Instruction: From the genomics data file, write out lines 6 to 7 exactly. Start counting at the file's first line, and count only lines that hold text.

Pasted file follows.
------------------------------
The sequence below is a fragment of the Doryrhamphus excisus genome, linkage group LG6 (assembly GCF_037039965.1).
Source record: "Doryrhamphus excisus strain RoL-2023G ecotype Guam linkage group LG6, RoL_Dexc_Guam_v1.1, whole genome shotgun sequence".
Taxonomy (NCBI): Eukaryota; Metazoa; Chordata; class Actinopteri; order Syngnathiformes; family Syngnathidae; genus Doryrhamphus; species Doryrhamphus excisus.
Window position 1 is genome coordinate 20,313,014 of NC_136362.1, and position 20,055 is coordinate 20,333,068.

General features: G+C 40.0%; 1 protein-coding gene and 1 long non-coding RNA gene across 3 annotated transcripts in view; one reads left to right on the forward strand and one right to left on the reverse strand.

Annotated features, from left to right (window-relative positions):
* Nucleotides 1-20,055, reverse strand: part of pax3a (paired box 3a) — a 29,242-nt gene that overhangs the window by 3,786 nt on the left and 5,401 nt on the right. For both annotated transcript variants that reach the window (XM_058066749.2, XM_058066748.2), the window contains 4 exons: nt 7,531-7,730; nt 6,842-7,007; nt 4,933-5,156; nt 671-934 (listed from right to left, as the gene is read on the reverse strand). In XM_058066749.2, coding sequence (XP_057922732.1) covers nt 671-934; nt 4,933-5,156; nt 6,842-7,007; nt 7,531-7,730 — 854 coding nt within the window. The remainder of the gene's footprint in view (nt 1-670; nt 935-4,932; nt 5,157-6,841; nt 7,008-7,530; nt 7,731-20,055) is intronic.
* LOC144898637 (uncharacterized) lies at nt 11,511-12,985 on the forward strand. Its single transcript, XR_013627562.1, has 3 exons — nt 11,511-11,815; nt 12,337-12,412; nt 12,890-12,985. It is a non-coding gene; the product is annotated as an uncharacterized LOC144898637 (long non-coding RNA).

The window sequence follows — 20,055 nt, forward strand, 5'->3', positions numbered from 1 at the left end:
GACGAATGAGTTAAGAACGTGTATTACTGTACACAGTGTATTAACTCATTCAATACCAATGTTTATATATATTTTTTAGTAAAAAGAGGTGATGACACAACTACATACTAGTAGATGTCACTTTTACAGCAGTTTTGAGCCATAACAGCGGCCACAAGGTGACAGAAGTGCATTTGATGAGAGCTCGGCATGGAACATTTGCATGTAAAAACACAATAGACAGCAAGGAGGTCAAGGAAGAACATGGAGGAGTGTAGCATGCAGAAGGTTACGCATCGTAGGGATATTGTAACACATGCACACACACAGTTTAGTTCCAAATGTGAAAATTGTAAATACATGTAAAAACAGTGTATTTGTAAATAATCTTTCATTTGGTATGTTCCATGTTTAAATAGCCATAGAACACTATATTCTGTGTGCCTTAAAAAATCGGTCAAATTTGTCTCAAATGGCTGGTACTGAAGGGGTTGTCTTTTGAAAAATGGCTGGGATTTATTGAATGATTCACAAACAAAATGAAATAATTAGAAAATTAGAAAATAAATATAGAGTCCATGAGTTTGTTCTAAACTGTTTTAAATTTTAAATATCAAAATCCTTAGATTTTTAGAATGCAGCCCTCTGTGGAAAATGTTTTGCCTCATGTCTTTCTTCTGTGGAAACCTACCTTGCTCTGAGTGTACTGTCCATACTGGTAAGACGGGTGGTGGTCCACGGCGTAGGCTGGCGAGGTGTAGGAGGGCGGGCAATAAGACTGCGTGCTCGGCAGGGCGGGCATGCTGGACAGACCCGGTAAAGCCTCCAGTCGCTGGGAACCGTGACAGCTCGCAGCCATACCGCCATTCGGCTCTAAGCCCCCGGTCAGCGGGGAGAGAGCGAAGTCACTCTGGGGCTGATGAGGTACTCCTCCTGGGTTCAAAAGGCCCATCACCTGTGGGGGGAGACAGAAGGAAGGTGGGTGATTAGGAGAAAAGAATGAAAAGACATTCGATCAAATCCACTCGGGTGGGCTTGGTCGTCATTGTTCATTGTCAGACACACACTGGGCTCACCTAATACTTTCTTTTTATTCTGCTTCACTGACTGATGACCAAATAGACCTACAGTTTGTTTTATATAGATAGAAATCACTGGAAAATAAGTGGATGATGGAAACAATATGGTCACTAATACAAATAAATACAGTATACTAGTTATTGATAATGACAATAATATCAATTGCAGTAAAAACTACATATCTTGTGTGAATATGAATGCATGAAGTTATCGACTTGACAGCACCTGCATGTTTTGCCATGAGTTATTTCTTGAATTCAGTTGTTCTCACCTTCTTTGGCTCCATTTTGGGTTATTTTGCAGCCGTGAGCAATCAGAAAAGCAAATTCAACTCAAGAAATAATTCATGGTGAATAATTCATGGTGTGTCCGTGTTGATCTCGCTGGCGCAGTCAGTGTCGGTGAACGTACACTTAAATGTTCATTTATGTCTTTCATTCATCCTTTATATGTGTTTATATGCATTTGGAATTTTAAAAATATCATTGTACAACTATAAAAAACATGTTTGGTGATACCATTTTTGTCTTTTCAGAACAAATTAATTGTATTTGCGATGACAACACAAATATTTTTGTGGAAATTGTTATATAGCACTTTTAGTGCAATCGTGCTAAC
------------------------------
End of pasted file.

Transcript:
Annotated features, from left to right (window-relative positions):
* Nucleotides 1-20,055, reverse strand: part of pax3a (paired box 3a) — a 29,242-nt gene that overhangs the window by 3,786 nt on the left and 5,401 nt on the right. For both annotated transcript variants that reach the window (XM_058066749.2, XM_058066748.2), the window contains 4 exons: nt 7,531-7,730; nt 6,842-7,007; nt 4,933-5,156; nt 671-934 (listed from right to left, as the gene is read on the reverse strand). In XM_058066749.2, coding sequence (XP_057922732.1) covers nt 671-934; nt 4,933-5,156; nt 6,842-7,007; nt 7,531-7,730 — 854 coding nt within the window. The remainder of the gene's footprint in view (nt 1-670; nt 935-4,932; nt 5,157-6,841; nt 7,008-7,530; nt 7,731-20,055) is intronic.